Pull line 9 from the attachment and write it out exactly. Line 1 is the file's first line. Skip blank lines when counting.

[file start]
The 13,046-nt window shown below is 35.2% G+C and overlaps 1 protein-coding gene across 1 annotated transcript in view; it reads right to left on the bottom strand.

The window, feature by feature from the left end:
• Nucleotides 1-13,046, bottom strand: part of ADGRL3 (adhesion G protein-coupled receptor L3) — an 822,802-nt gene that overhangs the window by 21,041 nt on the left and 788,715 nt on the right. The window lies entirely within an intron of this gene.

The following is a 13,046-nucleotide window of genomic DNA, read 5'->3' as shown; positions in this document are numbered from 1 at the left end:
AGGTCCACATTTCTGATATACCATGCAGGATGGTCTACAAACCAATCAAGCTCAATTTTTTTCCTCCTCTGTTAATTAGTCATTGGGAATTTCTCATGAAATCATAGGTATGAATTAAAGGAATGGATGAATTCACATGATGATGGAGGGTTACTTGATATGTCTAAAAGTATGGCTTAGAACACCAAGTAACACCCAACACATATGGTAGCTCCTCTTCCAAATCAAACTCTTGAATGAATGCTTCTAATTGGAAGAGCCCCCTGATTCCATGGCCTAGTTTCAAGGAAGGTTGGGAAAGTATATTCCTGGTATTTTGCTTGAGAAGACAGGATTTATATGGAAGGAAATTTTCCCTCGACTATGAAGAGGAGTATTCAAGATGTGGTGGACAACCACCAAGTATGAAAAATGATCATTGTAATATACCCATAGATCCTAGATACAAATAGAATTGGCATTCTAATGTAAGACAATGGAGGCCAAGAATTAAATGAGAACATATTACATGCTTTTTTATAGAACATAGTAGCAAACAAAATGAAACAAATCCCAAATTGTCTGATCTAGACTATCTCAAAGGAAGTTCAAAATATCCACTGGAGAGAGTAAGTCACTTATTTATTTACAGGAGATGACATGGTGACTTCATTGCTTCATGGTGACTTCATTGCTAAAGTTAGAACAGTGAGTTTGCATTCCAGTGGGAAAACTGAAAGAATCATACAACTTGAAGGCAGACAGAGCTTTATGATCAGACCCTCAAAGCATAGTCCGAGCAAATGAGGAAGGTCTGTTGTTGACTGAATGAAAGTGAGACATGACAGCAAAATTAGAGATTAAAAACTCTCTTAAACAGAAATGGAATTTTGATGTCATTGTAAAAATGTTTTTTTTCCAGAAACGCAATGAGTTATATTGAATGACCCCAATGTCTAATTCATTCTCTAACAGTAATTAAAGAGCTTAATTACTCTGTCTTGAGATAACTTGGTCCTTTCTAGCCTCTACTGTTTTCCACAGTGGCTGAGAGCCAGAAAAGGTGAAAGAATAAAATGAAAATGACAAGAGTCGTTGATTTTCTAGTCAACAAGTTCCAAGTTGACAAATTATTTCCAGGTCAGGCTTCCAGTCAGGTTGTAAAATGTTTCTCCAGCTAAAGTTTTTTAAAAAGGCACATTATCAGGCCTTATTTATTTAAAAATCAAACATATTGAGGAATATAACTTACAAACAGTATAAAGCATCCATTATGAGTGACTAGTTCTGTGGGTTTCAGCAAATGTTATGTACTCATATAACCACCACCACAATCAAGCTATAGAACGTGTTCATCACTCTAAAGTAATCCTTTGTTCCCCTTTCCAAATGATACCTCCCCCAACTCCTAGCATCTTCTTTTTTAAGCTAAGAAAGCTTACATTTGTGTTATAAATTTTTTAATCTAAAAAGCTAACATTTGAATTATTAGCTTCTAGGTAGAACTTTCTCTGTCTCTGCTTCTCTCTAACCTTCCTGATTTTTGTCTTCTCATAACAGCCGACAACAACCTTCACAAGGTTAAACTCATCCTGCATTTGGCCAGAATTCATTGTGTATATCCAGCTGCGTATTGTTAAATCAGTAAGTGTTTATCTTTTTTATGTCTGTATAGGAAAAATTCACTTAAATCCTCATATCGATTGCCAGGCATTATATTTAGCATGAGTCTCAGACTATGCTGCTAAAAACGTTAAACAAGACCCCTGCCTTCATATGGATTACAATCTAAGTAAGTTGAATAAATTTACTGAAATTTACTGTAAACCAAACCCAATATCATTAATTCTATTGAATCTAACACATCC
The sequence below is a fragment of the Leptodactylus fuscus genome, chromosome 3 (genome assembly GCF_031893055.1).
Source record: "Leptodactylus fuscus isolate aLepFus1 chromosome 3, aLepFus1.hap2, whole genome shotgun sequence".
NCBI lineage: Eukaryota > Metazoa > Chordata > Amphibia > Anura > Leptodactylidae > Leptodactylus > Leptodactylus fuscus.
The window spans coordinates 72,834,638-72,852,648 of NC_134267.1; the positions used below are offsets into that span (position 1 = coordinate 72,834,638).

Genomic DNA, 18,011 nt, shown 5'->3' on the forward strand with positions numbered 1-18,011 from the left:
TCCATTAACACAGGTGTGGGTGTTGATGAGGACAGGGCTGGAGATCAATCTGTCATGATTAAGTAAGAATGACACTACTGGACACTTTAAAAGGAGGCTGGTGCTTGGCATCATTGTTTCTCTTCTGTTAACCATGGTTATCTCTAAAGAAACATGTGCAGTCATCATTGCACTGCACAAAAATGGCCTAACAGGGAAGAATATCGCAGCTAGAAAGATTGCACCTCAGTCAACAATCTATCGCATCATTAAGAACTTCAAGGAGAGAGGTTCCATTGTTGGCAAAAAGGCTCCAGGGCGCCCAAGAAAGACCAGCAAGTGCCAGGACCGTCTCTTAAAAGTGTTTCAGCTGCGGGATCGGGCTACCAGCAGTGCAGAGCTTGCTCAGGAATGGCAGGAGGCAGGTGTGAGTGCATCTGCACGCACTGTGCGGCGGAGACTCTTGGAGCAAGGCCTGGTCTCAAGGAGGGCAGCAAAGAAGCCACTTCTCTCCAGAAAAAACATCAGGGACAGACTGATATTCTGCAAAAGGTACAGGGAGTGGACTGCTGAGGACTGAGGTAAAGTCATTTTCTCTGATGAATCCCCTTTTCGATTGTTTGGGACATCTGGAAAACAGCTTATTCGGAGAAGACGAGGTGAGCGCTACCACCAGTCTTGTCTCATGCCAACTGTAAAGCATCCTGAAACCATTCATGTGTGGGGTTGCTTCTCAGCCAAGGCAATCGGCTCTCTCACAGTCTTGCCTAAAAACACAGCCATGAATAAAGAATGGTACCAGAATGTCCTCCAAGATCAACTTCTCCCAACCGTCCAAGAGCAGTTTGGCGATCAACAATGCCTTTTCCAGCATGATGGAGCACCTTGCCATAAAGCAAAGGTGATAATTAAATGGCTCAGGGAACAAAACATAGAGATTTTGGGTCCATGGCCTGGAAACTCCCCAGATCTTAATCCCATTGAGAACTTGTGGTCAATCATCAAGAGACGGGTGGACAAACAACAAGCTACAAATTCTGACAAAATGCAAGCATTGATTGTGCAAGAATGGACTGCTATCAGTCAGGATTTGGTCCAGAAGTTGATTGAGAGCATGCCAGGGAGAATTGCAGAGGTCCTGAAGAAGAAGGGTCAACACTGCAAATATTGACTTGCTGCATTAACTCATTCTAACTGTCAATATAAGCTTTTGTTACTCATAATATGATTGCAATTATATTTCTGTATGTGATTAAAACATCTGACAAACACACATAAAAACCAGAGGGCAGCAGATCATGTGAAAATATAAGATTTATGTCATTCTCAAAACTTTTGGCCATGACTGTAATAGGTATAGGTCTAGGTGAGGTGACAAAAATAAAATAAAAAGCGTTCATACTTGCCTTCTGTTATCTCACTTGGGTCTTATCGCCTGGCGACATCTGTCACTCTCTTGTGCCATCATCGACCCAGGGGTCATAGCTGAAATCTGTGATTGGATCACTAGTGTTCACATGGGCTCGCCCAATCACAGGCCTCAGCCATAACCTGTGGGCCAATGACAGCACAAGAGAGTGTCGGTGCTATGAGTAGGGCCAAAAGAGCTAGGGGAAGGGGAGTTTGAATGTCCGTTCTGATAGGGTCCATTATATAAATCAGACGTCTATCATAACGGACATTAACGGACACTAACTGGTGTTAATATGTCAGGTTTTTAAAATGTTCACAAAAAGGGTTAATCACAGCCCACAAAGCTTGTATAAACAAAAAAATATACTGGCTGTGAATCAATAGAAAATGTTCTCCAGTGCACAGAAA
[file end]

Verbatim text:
The window spans coordinates 72,834,638-72,852,648 of NC_134267.1; the positions used below are offsets into that span (position 1 = coordinate 72,834,638).